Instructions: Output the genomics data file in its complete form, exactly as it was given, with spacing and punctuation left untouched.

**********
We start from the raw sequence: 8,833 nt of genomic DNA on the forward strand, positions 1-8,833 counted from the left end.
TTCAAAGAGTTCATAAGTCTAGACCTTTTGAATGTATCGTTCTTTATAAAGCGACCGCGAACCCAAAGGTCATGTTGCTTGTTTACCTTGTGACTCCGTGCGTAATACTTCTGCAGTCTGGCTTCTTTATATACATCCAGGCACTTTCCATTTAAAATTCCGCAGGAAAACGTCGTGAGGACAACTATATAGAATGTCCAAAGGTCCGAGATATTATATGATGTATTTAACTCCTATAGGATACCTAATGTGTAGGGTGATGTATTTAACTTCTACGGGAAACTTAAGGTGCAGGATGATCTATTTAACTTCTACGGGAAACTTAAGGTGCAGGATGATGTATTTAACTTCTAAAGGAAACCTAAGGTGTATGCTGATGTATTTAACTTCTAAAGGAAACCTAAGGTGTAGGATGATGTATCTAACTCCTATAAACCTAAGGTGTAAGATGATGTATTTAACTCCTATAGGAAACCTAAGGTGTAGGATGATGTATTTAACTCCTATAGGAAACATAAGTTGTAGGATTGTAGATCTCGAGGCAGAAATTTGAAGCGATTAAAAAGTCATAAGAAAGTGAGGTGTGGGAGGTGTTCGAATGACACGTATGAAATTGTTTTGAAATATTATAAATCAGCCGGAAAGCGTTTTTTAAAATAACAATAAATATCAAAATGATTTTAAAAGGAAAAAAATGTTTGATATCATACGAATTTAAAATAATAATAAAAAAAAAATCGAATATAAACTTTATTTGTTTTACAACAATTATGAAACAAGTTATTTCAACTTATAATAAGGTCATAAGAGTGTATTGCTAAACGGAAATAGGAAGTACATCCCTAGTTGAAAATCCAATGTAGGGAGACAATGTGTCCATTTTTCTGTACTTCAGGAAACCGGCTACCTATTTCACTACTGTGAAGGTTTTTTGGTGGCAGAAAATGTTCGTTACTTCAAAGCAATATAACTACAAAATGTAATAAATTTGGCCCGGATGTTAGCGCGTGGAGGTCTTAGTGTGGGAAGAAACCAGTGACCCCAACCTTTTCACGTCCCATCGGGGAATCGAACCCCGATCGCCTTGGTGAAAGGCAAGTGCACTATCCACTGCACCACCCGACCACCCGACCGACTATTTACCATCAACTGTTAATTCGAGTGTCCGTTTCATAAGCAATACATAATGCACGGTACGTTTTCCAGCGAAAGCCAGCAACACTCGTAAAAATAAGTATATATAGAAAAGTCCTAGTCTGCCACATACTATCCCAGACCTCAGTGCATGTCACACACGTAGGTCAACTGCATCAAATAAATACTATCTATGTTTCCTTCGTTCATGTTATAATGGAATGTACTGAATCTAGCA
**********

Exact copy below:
We start from the raw sequence: 8,833 nt of genomic DNA on the forward strand, positions 1-8,833 counted from the left end.
TTCAAAGAGTTCATAAGTCTAGACCTTTTGAATGTATCGTTCTTTATAAAGCGACCGCGAACCCAAAGGTCATGTTGCTTGTTTACCTTGTGACTCCGTGCGTAATACTTCTGCAGTCTGGCTTCTTTATATACATCCAGGCACTTTCCATTTAAAATTCCGCAGGAAAACGTCGTGAGGACAACTATATAGAATGTCCAAAGGTCCGAGATATTATATGATGTATTTAACTCCTATAGGATACCTAATGTGTAGGGTGATGTATTTAACTTCTACGGGAAACTTAAGGTGCAGGATGATCTATTTAACTTCTACGGGAAACTTAAGGTGCAGGATGATGTATTTAACTTCTAAAGGAAACCTAAGGTGTATGCTGATGTATTTAACTTCTAAAGGAAACCTAAGGTGTAGGATGATGTATCTAACTCCTATAAACCTAAGGTGTAAGATGATGTATTTAACTCCTATAGGAAACCTAAGGTGTAGGATGATGTATTTAACTCCTATAGGAAACATAAGTTGTAGGATTGTAGATCTCGAGGCAGAAATTTGAAGCGATTAAAAAGTCATAAGAAAGTGAGGTGTGGGAGGTGTTCGAATGACACGTATGAAATTGTTTTGAAATATTATAAATCAGCCGGAAAGCGTTTTTTAAAATAACAATAAATATCAAAATGATTTTAAAAGGAAAAAAATGTTTGATATCATACGAATTTAAAATAATAATAAAAAAAAAATCGAATATAAACTTTATTTGTTTTACAACAATTATGAAACAAGTTATTTCAACTTATAATAAGGTCATAAGAGTGTATTGCTAAACGGAAATAGGAAGTACATCCCTAGTTGAAAATCCAATGTAGGGAGACAATGTGTCCATTTTTCTGTACTTCAGGAAACCGGCTACCTATTTCACTACTGTGAAGGTTTTTTGGTGGCAGAAAATGTTCGTTACTTCAAAGCAATATAACTACAAAATGTAATAAATTTGGCCCGGATGTTAGCGCGTGGAGGTCTTAGTGTGGGAAGAAACCAGTGACCCCAACCTTTTCACGTCCCATCGGGGAATCGAACCCCGATCGCCTTGGTGAAAGGCAAGTGCACTATCCACTGCACCACCCGACCACCCGACCGACTATTTACCATCAACTGTTAATTCGAGTGTCCGTTTCATAAGCAATACATAATGCACGGTACGTTTTCCAGCGAAAGCCAGCAACACTCGTAAAAATAAGTATATATAGAAAAGTCCTAGTCTGCCACATACTATCCCAGACCTCAGTGCATGTCACACACGTAGGTCAACTGCATCAAATAAATACTATCTATGTTTCCTTCGTTCATGTTATAATGGAATGTACTGAATCTAGCA